RoboCopIt’s really a shame that the film looks so mediocre, because the cast is pretty awesome. Swedish-American actor Joel Kinnaman, best known stateside for his leading role on the AMC series The Killing, has the lead role of Alex Murphy/RoboCop. Kinnaman is a good actor, and I’m sure he’ll do the best job he can here, but I doubt he’s going to get material worthy of his talent. Gary Oldman plays Dr. Dennett Norton, the scientist who creates RoboCop, and he’s always great to watch even in terrible movies. Michael Keaton, who we really haven’t been seeing enough of recently, plays Raymond Sellars, the villainous CEO of OmniCorp, and I’m sure seeing him as a bad guy will be fun. Samuel L. Jackson plays Pat Novak, a charismatic media mogul, and is probably the only hope this remake has of retaining any of the original film’s satirical edge. We briefly see Jackie Earle Haley as Maddox, a military tactician responsible for training RoboCop. Abbie Cornish plays Clara Murphy, Alex’s wife, who seems to have a much more prominent role here than she did in the original. Michael K. Williams, best known as Omar Little on the HBO series The Wire, plays Alex’s former partner Jack Lewis, the counterpart to the character of Officer Anne Lewis from the original film. Marianne Jean-Baptiste, who got a Best Supporting Actress Oscar nomination for her role in Secrets & Lies (1996), plays Karen Dean, the Detroit chief of police. Jennifer Ehle, who I will always know as Elizabeth Bennet in the 1995 Pride and Prejudice TV miniseries, plays a character named Liz Kline. And Miguel Ferrer, who played RoboCop’s creator Bob Morton in the original film, here plays someone named Vallon.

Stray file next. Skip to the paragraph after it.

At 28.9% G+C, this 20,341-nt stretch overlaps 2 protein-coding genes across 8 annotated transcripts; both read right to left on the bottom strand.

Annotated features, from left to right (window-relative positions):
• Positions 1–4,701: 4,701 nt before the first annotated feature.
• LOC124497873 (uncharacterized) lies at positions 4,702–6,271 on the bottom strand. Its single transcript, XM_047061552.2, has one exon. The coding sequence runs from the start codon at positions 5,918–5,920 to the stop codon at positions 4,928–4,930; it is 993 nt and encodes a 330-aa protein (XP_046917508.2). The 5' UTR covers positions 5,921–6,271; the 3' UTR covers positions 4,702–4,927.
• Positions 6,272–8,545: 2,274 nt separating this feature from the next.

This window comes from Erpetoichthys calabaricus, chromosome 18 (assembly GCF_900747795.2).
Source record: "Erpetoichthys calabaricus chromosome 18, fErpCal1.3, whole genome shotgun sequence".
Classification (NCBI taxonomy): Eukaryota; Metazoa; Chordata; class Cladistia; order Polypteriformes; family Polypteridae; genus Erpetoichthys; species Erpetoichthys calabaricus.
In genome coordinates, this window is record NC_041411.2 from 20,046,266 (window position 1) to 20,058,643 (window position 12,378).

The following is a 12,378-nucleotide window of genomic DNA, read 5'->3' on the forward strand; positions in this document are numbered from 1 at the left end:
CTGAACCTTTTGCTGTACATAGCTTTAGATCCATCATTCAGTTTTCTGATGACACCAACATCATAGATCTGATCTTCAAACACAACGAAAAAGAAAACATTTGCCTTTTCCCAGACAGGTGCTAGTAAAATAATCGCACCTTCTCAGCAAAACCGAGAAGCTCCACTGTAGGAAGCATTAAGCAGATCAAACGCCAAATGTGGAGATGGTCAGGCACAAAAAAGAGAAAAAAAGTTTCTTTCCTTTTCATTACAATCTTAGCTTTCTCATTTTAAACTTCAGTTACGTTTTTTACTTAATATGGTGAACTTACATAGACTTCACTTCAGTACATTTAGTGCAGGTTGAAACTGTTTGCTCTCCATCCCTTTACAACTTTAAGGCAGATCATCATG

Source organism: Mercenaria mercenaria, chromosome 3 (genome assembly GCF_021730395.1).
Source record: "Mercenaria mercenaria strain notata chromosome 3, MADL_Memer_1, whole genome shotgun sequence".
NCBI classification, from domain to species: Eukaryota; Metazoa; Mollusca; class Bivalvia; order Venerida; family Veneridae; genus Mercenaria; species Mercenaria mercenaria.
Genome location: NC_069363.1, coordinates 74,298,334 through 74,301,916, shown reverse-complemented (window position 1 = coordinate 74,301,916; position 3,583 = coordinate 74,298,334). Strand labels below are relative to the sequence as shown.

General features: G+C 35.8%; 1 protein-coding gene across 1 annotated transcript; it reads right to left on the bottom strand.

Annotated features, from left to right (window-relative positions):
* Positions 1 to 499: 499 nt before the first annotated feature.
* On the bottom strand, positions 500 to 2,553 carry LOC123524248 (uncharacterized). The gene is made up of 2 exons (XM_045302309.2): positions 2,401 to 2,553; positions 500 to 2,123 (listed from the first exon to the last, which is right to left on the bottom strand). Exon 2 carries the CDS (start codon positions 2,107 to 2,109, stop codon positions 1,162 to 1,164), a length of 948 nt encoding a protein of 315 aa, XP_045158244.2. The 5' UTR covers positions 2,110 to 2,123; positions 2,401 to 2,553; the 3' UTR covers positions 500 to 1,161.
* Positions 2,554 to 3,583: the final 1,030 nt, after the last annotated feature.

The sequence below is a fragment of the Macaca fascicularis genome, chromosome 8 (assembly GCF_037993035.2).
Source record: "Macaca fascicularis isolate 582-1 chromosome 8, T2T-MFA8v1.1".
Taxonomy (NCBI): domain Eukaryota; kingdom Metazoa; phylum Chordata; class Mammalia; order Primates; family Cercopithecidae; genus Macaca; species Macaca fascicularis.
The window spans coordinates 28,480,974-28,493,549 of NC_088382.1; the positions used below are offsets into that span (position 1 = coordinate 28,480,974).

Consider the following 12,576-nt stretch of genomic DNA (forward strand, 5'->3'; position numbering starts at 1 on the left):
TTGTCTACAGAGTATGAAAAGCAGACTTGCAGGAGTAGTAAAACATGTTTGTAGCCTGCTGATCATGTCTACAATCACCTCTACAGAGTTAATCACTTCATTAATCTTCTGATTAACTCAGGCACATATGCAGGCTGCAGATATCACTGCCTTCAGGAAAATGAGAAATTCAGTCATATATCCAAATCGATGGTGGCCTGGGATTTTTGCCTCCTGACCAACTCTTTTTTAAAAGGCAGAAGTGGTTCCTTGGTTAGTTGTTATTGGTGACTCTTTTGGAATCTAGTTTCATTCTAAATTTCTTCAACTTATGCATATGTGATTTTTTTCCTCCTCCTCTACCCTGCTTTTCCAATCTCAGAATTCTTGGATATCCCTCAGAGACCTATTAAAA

While the action and visuals here don’t look bad, there’s also nothing that really makes it stand out from any other recent sci-fi film. The look of the setting is indistinguishable from numerous other near-future movie cityscapes, and certainly doesn’t have the grit and grime of Old Detroit from the original. The hovercraft gunship plane looks cool, but it also looks like so many other made-up future aircraft I’ve seen in films. Of course, the biggest visual element is the actual RoboCop suit itself, which I have warmed up to a bit since the first spy pictures. The suit looks great when it’s in its classic silver-blue color, which just highlights how unnecessary the “tactical” black re-coloring really is. Right now, the thing that really irks new about the new suit is the fact that the visor flips up and down so easily. In the original movie, after Murphy was turned into RoboCop, all we saw of him until the third act was his mouth and his chin, which allowed the removal of the mask to coincide with RoboCop’s rediscovery of his former identity. The design of the RoboCop suit from the original film was pretty much perfect and also incredibly iconic, and I don’t see any reason why it needed to be altered.